I watched the trailer but haven't decided if I want to pay Youtube $4 for the movie.
    It looks like it's as much of a family drama as it is a baseball card documentary.
    you have to pay? really? I never knew they did that
    I collect Ken Griffey Jr, Ryan Howard, Steve Carlton and the rest of the Phillies.
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    Member Letch77's Avatar
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    Quote Originally Posted by EtherealSOC View Post
    I bought it on iTunes. I applaud the effort, but ultimately it's trying to do two things at once and fails to do either of them really well. Stu Stone appears well-intentioned, but this film dwells so long on the "I thought I'd be rich on junk wax" messaging that it glosses over the fact that many people did get rich during the baseball card boom and the hobby is still alive and thriving in many environments. Stu reminisces about 1986 Donruss and how he busted 1000 packs and failed to pull a single Canseco rookie, but then reminds the audience over and over again that it isn't worth anything anyway. My response? What do you mean it's not worth anything? By your own admission baseball cards bring you back to the best times of your life, to the childhood and the family with whom you desperately wish to reconnect, and a booming family business. Stu spends the entire movie only recognizing value in terms of dollars and cents, and he misses the very point he was trying to make. A tender moment when he clearly uses baseball cards as catharsis and re-connection is relegated to a brief clip during the end credits, and the climax briefly shows how the hobby brought people together - and still brings people together - before Stu destroys this point for the sake on an end scene with a sense of finality.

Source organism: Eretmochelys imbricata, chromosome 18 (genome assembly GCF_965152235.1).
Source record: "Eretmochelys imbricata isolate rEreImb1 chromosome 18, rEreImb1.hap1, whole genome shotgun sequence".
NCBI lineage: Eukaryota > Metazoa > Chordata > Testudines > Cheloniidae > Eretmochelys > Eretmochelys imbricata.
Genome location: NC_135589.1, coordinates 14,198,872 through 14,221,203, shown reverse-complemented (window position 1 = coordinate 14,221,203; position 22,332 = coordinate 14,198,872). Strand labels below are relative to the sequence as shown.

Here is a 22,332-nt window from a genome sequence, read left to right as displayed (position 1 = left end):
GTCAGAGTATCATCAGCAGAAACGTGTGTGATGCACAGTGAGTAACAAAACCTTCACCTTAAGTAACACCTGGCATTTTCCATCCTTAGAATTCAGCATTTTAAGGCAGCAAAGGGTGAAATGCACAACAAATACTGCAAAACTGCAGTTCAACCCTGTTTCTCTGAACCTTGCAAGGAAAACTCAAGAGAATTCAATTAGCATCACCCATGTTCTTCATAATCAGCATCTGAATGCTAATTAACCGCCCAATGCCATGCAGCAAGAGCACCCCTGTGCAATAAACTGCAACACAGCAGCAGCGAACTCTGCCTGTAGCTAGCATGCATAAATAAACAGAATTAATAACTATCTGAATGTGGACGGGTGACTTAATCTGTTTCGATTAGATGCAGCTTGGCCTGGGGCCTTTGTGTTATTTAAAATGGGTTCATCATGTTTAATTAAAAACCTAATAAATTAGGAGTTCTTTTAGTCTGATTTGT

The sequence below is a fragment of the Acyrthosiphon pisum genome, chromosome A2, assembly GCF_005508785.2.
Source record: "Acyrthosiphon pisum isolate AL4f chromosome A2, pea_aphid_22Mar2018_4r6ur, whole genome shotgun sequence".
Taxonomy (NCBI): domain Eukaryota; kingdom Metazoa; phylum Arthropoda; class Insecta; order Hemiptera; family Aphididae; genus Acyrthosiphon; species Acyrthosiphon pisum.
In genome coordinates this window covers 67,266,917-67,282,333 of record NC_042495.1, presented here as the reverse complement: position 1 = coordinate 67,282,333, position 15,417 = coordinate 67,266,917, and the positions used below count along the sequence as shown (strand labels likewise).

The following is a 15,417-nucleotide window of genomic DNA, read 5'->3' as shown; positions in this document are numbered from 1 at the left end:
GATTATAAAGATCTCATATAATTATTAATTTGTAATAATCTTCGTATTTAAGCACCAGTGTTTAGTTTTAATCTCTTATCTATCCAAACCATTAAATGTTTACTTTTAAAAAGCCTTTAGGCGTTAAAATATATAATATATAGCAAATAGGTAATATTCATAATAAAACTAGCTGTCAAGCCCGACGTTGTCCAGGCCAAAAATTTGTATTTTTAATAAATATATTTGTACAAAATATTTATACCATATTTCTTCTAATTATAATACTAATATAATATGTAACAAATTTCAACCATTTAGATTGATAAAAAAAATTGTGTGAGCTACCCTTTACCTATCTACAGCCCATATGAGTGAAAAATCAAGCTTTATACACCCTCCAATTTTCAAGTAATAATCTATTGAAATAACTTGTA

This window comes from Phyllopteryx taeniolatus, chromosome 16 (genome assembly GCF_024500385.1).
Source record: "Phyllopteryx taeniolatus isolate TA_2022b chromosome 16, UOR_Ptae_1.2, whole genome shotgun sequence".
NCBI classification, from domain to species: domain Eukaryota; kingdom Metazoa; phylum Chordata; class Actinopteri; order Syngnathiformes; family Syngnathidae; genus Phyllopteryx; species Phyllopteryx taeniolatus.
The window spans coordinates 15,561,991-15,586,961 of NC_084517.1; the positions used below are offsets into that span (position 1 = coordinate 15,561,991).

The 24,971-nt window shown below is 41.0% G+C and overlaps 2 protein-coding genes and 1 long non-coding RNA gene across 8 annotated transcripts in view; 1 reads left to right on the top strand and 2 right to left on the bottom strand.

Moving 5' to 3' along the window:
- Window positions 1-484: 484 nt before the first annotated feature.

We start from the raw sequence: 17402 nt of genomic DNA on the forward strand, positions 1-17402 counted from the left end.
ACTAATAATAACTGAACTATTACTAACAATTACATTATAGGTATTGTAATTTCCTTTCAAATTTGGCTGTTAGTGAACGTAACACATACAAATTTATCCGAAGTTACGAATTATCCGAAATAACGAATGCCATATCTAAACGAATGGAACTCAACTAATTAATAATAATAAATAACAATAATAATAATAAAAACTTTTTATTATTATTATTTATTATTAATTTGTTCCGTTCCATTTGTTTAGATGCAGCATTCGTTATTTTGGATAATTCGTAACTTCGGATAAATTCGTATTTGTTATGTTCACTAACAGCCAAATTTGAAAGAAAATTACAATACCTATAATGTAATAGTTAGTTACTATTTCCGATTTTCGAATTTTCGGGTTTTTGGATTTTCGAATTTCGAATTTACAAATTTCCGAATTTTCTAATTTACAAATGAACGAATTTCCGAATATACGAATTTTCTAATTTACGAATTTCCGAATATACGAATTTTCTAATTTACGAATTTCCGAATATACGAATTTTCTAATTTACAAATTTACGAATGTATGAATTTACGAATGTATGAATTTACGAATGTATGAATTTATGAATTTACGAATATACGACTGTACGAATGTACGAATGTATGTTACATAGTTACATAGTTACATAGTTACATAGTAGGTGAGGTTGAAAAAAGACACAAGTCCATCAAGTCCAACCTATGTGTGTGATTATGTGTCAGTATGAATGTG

A movie about baseball cards and broken families could not be tailored closer to me unless I wrote and starred in it myself, and I'm glad I bought it on iTunes and supported a Canadian documentary film-maker and former baseball card enthusiast. That said, it was such a missed opportunity, since the hobby is the one thread running through so many of the closest relationships in Stu's life - his mother, his sister, and his best friends (who largely make up the film-making team) - but all he sees are his broken dreams of getting rich from the stacks of unopened boxes in his mother's condo. I feel bad for Stu in one sense, since I feel like he ignored how much he has to be grateful for, but I have no sympathy for collectors who stashed cases of junk wax, changing the hobby from a youth-driven novelty to investment-style business, only to find their hoards are barely worth the cardboard they are printed on. When you make it a business you accept the risk that comes with it. If the hobby was responsible for enriching the most important relationships in your life you'd think you could look beyond monetary value and I suspect Stu does have an appreciation for baseball cards that goes deeper than that, it just wasn't captured very well in his story. Jack of All Trades will seem like a must-see for any baseball card collector, but after you watch it you'll feel like you've been shorted a hit.
    Excellent write-up and review!
    Wanting to buy '96 Select Certified Mirror Gold baseball...commons & stars

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    Quote Originally Posted by bongo870 View Post
    you have to pay? really? I never knew they did that
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    Senior Member AnthonyCorona's Avatar
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    Does the main character trim cards and sell them through PWCC?


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    Please note: Card collecting is my hobby, not my life. I don't take it that serious and like to keep it fun.

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    Senior Member Austin's Avatar
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    It'll be on Netflix beginning July 16th in the US and November in Canada.
    Set builder, autograph hunter and fan of the Texas Rangers & '50s-'60s Yankees